West Virginia was formed when a set of counties did just that during the Civil War, leaving Virginia after it left the Union. Those counties seceded from the secessionist state, forming the new U.S. state of West Virginia.
“West Virginia is an incredible state. … We’ve got great people. We’ve got four incredible seasons,” Justice said in his speech wooing wayward Virginians. “We’re a loving, good people. Faith-based people. People that really know the difference between right and wrong. … If you’re not truly happy where you are, we stand with open arms to take you from Virginia.”
University of Virginia constitutional law professor Richard C. Schragger said a county may leave one state and join another with the majority vote of both states’ legislatures and the U.S. Congress, according to the U.S. Constitution. Schragger predicted that while West Virginia’s legislature might welcome Justice’s proposal, Virginia’s remaining Republican lawmakers would be loath to let conservative counties break away. Virginia’s Democrats would probably oppose the secession also, he said, “as a matter of pride and … a sense of the historic integrity of the state.”
Schragger said the proposal, while constitutional, was unimaginable: “Not in a million years.”
Justice was accompanied during his speech by Jerry Falwell Jr., president of Liberty University, a large evangelical college in Lynchburg, Va., who laid out details of the plan while Justice spoke in broad strokes about West Virginia’s welcome to all. Even though Lynchburg is about 100 miles from the West Virginia border, Falwell said he would vote for the city to leave Virginia for the purpose of “escaping the barbaric, totalitarian and corrupt Democratic regime in Richmond.”
“The threat from the radical left is real and spreading across the country. We have a rare opportunity to make history in our time by pushing back against tyranny,” Falwell said. He recalled that Kentucky was once part of Virginia and became its own state shortly after the American Revolution, and that West Virginia broke away from Virginia. “I hope history will also record, one day, how Virginia divided once again in our day.”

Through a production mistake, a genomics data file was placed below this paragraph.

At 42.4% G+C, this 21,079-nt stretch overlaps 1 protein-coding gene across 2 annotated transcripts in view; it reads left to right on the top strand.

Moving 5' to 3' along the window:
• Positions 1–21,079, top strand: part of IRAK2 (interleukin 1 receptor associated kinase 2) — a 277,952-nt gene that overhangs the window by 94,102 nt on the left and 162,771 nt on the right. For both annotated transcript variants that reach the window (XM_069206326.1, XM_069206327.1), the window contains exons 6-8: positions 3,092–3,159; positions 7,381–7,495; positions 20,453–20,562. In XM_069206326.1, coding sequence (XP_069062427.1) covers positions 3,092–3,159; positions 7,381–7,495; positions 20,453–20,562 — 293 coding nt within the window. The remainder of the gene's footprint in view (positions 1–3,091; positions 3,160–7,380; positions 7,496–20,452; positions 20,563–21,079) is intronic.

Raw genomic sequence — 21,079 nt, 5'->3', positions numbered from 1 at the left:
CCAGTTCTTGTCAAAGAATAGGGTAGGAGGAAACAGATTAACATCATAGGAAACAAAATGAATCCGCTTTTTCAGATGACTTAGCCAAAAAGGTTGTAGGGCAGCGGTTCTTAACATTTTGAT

Falwell also proposed a more extreme alternative, which he said he has floated to “high-level folks in the federal government” but knows is not feasible: disenfranchising an enormous swath of Northern Virginia, by making any area where federal workers or contractors reside part of the District instead of Virginia.
The federal district with no vote in Congress or a state legislature, he said, should include “10 times” more suburban area than just Alexandria and Arlington — which a Republican state legislator recently proposed should be part of the District rather than vote in Virginia, although the jurisdictions form a significant part of Virginia’s tax base. “You have people intended by the founders to be in a federal district and not voting in any state, because they had a conflict of interest, voting in Virginia. That’s really what’s taken control of Virginia over from its residents,” Falwell said.
Virginia House Majority Leader Charniele Herring (D-Alexandria), the first African American and first woman to hold that position, called Falwell’s suggestion “laughable.”
“Individuals in Alexandria and Arlington are just as Virginian," she wrote in an email, as those in rural counties like Loudoun, Frederick and Clarke. “So are hard-working members of our Federal Government that live in Virginia. Suggestions of giving up parts of our Commonwealth are laughable — our diversity is our strength.”
Virginia Senate Majority Leader Richard L. Saslaw (D), whose district includes Falls Church and parts of Alexandria and Fairfax County, reacted by saying, essentially, good riddance.
“Just when you think you have heard it all,” Saslaw said in a text message. “I am sure there are a fair amount of people who would be delighted with Falwell moving to West Virginia."
Patricia Sullivan contributed to this report.